I'm driving with the top down, minding my own business, when a young woman appears overhead, in the sky. She's enough to make any man's heart forget to beat—girl-next-door lovely, long-legged, boyishly slim save for large, succulent breasts. From end to end, she's approximately the size of a Zeppelin. And she wants to have sex with me.

No, actually, she wants to sell me a new soft drink, but I'm too quick for her. I thumb up the power on my sunglasses. Her dulcet voice goes skeeek, she shimmers and breaks up into scintillae of light (all primary colors) and vanishes. I say, "Good riddance," and I think, Flogging's the least of what's coming to the man who invented airvertising.

Returning to the modern world—becoming part of it again—has entailed some readjustment on my part, of course, but it's not as if I'm suddenly seeing, hearing, and smelling a 21st-century city for the first time. Sure, I'm still getting used to the way the air tastes (worse), and there're more damn airverts than there were just a year ago, but it's hardly as if I'd never noticed that oily yellow-brown smudge hanging over the skyline until now, or wished I could avoid commercials without having to buy special equipment. And not all of the comparisons are unfavorable to the present. The world today is green, and there's nothing like greenery for softening the contours of a landscape. There were hardly any land plants where I was. It rained every day, too, and without rooted plants to hold soil in place, the cut-up terrain was almost lunar in its barrenness and angularity. Although I was never indifferent to the plant kingdom before, now I'm awed by trees, awed by flowers. I've seen their distant ancestors struggling for purchase on the inhospitable land.

I turn onto Ramrod Drive, which is in a subdivision given over to street names like Gunsight, Hollow Point, Exit Wound. The theory seems to be that members of the criminal class will be warned off. My sister Dala, her husband Tim, and their two children live in an artfully rustic stone house on a full-acre lot at the end of Ramrod. Dala appears at the front door as I pull into the driveway; I see her turn her head and call over her shoulder. I've barely had time to shut off the motor before my ten-year-old nephew Ethan and seven-year-old niece Alesha push past their mom. They come at a dead run, arrive before I can unbuckle my seat belt, dart back and forth like excited puppies, squealing, "Uncle Roge! Uncle Roge! Uncle Roge!" One Uncle Roge fewer than I got last time. Nevertheless, they practically fly into my arms as I emerge from the car, and I have to tell them not to be so shy. Alesha tries to climb onto my shoulder. Ethan accepts a hug, gives one in return, then pulls back in my embrace and tries to regain his dignity. The neighbor kids are watching, and he's just old enough for dignity to have become important to him, sometimes. Alesha wraps her arms around my neck and asks, "What did you bring us from way back when?"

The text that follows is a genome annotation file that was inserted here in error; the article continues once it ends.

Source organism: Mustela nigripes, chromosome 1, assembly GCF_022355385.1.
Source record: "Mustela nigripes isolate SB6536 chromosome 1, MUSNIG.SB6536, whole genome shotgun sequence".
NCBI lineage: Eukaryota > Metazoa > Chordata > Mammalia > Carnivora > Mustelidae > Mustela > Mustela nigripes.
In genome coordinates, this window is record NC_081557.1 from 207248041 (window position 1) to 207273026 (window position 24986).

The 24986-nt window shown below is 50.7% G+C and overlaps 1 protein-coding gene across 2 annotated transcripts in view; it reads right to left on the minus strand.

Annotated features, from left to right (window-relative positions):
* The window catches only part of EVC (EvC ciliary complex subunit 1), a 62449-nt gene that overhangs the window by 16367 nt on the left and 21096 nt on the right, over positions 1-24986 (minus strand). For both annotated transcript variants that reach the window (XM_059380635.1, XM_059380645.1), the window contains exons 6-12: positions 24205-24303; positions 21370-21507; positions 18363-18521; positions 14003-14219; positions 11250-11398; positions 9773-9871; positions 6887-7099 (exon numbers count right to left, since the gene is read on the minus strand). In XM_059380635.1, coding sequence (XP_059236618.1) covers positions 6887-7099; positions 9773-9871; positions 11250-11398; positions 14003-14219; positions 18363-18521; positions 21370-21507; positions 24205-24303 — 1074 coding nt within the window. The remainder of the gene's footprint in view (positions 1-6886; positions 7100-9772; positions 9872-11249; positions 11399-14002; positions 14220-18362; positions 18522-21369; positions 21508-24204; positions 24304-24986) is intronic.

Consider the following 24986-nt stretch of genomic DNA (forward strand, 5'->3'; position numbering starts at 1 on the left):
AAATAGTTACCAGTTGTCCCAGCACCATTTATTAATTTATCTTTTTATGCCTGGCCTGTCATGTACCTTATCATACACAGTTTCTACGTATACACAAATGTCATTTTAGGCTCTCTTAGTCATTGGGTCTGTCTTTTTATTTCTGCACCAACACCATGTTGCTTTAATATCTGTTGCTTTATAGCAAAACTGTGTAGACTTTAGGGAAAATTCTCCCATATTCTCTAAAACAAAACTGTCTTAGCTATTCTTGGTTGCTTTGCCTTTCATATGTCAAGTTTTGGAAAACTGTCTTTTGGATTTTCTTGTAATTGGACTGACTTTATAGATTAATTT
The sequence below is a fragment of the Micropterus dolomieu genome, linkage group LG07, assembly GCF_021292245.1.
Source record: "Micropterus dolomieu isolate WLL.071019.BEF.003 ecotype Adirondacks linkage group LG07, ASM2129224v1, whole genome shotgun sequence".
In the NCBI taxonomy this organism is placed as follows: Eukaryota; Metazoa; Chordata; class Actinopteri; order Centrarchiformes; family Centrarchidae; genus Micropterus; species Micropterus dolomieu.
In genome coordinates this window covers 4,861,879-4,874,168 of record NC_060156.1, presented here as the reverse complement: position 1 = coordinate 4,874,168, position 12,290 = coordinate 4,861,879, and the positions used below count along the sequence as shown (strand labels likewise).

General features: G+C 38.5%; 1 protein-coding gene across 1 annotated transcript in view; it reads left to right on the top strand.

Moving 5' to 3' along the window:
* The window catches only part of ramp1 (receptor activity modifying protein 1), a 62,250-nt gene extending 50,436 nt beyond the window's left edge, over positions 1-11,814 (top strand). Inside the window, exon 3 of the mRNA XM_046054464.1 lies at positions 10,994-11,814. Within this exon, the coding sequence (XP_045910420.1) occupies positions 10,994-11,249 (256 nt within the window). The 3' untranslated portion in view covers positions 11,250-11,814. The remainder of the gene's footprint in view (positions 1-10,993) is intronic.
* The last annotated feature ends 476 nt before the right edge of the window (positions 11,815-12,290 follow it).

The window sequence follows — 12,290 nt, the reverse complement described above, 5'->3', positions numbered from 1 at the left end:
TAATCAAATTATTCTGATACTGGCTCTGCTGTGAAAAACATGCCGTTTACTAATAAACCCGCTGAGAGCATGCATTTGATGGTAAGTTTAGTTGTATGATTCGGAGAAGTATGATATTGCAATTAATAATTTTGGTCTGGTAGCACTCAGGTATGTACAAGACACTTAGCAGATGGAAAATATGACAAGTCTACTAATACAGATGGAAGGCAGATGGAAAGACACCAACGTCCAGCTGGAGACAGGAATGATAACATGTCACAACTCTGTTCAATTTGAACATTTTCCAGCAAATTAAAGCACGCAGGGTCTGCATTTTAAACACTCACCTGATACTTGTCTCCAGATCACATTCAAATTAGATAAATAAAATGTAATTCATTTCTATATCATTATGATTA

"Show you later, Little Bit."

During the year I was away, I may have missed children more than anything else. Certainly, I've missed these children.

On the patio, Tim turns his attention to building a charcoal fire, Dala's indoors, building a salad. The back yard boasts big old oaks and a fine willow. The kids and I stroll about, Alesha holding me by the index and middle fingers of my right hand, Ethan walking on my left, not touching, in case somebody is still spying on him. I hear birds singing, a dog barking, cars passing on the next street over, a squirrel telling everyone to shut up. The world of long ago was too quiet.

Alesha says, "Did you see dinosaurs?"

Before I can answer, Ethan gives her a superior look. "There weren't any dinosaurs then," he says, in a tone of voice that matches the look. To me he says, "I told her that already, but—" and shrugs, one-guy-to-another eloquent.

Alesha has to hear it from me, though, so I tell her, gently, "Your brother's right. It was before there were any dinosaurs. Before there was much of anything."

"Oh," she says, then adds, very solemnly, "that's too bad."

"Well, at least I didn't have to worry all the time about getting eaten by a dinosaur," and I pull my hand free of hers and assume the theropod position, torso more or less parallel to the ground, arms drawn against my chest, fingers curled into talons. A ferocious expression and a cry of "Roww-ar!" complete my transformation from uncle to giant carnivorous dinosaur. She shrieks delightedly and runs for cover among the drooping limbs of the willow. I start to charge after her but notice Ethan hanging back. "Come on," I growl, "let's go get that little mammal!"